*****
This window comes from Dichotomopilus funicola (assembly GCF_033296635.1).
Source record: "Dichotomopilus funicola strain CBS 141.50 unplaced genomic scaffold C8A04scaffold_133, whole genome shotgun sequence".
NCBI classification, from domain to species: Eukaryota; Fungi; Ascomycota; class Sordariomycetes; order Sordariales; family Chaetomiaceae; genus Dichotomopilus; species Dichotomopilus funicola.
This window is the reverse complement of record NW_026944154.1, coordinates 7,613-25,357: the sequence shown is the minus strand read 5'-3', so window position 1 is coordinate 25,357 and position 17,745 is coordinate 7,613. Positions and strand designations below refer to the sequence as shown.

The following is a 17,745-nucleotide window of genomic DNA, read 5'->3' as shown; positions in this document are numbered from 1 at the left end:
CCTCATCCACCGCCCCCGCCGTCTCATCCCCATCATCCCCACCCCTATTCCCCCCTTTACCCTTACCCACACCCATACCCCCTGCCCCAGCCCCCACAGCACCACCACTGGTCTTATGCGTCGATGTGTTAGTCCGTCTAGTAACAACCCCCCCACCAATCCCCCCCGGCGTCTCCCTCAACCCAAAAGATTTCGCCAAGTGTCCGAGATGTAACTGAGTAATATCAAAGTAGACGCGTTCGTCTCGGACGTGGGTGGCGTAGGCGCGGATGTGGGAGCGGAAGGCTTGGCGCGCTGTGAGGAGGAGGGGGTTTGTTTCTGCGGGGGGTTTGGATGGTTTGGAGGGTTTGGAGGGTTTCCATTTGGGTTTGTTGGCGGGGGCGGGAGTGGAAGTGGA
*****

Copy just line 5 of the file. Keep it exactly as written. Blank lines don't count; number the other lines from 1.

The following is a 17,745-nucleotide window of genomic DNA, read 5'->3' as shown; positions in this document are numbered from 1 at the left end: